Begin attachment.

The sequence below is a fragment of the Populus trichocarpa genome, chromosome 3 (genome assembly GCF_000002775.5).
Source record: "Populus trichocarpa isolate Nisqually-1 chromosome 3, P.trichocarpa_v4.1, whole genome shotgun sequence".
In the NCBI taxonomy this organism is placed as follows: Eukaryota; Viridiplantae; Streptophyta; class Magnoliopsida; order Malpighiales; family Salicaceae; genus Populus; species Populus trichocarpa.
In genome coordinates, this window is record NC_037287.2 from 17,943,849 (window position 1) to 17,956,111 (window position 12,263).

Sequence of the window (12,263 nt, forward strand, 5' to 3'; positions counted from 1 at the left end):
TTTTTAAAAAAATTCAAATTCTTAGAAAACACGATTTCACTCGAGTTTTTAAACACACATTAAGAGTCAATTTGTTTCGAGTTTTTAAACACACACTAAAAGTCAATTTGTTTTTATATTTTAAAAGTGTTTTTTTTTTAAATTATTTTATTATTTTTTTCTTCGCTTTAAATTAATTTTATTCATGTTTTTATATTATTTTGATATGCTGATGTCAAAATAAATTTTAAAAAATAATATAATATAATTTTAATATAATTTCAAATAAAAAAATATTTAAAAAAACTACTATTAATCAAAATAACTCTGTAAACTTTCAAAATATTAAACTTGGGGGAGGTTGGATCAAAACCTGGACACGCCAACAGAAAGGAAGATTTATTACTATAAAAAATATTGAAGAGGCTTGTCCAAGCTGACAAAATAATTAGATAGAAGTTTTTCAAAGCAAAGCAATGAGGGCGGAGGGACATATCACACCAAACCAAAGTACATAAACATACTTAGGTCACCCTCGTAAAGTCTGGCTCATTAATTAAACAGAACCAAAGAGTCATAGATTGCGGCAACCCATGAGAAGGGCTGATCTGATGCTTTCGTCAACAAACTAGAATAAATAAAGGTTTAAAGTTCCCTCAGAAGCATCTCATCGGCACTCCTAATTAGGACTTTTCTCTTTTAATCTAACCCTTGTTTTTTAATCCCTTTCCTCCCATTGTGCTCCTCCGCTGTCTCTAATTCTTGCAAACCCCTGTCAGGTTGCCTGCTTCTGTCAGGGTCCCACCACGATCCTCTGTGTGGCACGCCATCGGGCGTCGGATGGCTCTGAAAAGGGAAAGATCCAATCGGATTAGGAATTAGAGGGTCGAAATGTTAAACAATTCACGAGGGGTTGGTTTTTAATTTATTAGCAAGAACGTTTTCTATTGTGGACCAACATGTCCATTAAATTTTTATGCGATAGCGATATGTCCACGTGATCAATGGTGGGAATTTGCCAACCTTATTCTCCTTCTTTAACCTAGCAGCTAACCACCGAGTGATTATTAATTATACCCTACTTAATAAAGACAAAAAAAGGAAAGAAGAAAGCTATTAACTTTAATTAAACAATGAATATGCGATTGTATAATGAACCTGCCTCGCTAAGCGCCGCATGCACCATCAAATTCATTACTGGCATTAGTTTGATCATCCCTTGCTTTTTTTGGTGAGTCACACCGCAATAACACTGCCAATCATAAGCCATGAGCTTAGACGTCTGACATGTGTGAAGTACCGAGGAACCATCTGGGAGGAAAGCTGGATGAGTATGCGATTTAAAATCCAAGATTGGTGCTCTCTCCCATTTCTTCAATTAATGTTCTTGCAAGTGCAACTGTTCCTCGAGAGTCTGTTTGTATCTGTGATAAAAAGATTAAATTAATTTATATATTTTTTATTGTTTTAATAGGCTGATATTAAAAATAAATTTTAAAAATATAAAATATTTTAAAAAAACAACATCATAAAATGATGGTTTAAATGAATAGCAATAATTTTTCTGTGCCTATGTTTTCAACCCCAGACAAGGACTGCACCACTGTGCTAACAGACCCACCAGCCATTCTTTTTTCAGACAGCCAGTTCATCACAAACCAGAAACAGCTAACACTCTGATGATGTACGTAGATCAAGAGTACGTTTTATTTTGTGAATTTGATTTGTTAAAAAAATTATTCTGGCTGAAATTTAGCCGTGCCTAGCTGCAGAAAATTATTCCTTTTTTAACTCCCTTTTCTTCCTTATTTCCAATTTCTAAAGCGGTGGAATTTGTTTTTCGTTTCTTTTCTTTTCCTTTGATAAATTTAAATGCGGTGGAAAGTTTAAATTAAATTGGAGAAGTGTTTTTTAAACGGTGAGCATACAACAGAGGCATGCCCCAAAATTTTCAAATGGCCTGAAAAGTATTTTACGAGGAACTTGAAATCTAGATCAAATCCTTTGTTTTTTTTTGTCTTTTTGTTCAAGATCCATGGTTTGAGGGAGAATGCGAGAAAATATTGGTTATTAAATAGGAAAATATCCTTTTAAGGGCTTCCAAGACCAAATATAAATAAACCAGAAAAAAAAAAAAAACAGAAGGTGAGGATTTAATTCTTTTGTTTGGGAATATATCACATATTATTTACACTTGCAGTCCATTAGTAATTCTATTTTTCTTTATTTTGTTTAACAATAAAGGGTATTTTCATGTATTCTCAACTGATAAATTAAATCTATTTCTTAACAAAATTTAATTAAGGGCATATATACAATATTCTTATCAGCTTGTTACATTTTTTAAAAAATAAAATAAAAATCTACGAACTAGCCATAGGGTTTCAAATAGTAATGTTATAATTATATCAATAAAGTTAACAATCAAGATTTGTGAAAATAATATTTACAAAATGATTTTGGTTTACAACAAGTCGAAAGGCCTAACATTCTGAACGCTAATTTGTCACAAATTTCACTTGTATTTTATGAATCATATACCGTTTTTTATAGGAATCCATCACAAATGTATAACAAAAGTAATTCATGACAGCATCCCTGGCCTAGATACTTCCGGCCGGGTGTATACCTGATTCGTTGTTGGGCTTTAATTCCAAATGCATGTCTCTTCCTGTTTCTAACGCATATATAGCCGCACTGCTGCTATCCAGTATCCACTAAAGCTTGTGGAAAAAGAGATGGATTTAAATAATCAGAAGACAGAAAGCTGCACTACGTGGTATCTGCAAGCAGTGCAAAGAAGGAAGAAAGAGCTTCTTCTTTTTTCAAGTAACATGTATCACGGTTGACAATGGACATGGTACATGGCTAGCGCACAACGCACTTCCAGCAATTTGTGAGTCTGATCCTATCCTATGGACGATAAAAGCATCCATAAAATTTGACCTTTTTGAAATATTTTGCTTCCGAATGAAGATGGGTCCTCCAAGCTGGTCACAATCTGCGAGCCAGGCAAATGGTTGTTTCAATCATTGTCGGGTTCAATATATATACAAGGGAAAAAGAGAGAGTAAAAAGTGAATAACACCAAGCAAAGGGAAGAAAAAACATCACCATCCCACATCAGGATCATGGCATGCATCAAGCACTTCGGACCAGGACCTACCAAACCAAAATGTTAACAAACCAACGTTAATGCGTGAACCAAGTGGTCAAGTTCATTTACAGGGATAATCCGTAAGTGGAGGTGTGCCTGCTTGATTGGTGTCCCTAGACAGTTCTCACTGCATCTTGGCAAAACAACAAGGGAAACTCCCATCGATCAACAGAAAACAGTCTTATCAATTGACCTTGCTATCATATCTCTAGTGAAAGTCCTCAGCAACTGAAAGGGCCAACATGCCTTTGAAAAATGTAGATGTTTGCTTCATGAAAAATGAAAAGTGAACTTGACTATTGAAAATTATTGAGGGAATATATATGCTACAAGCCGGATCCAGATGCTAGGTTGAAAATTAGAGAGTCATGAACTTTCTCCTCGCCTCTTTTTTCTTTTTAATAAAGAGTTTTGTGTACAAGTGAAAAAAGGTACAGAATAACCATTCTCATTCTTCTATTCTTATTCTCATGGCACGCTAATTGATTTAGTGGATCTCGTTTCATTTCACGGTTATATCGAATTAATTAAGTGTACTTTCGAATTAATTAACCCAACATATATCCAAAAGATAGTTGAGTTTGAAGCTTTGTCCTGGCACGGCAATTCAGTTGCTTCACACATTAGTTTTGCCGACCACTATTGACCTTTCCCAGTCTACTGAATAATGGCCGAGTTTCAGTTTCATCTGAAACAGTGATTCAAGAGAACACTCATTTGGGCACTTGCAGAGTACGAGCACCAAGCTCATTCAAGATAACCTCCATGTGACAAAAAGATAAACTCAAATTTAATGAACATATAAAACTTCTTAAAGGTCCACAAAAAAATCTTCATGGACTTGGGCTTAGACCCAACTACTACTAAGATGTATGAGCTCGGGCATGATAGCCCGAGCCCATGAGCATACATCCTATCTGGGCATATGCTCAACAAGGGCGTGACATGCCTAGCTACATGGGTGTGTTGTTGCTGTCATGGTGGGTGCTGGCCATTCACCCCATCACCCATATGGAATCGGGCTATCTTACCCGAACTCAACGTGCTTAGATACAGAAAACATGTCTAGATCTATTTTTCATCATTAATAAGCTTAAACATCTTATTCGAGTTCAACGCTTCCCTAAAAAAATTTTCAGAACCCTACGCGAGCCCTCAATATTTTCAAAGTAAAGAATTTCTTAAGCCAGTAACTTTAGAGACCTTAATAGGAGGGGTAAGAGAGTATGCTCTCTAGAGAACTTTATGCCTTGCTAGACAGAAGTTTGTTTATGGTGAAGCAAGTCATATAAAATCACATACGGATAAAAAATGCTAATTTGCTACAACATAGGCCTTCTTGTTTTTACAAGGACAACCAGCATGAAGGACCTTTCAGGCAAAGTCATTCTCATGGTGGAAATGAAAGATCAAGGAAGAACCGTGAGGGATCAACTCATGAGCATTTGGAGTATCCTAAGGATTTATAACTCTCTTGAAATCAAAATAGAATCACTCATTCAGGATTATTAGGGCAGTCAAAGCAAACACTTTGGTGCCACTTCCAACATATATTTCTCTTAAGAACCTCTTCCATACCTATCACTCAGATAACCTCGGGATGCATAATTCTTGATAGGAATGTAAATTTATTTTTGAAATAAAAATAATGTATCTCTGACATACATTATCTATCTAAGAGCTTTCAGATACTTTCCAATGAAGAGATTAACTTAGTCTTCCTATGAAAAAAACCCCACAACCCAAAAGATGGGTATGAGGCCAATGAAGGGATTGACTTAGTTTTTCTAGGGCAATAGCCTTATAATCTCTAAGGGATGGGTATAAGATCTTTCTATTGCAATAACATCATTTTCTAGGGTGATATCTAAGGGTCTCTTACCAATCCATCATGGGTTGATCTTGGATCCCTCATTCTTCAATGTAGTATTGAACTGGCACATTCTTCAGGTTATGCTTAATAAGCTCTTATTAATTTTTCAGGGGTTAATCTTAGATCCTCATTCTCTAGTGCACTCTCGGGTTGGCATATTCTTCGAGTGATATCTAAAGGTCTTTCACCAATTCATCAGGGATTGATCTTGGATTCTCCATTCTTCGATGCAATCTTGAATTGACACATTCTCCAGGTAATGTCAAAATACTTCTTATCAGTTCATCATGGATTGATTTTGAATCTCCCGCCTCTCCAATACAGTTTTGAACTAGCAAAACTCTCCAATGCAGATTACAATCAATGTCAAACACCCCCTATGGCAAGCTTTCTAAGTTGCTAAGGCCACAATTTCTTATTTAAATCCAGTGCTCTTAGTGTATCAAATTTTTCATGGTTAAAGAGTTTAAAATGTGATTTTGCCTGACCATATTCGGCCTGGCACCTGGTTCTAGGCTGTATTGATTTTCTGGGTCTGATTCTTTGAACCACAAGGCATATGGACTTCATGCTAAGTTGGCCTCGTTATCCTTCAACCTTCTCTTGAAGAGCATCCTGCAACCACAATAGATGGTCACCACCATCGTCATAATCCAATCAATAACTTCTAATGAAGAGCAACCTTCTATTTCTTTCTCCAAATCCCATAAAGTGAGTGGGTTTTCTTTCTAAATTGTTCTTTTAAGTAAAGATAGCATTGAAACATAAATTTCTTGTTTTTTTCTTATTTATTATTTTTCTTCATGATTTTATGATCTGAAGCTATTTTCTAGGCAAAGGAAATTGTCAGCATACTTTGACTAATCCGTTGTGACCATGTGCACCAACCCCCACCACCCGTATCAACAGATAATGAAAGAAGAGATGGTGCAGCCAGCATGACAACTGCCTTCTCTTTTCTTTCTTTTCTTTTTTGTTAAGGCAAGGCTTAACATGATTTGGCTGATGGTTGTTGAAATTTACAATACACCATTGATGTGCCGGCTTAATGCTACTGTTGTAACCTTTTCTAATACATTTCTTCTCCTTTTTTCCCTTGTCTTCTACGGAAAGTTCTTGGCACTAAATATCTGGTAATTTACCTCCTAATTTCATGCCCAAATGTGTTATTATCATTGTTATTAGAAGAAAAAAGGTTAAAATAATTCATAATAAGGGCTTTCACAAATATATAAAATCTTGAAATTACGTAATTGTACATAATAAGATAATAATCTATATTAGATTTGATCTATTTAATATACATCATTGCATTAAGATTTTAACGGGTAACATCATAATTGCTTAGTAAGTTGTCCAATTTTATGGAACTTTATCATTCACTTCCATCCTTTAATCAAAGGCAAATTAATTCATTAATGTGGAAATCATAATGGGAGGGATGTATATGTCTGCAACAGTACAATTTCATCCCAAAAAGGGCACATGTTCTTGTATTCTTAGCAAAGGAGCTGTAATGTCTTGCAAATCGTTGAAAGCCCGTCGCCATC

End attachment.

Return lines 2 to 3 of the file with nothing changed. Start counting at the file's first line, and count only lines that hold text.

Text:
Source record: "Populus trichocarpa isolate Nisqually-1 chromosome 3, P.trichocarpa_v4.1, whole genome shotgun sequence".
In the NCBI taxonomy this organism is placed as follows: Eukaryota; Viridiplantae; Streptophyta; class Magnoliopsida; order Malpighiales; family Salicaceae; genus Populus; species Populus trichocarpa.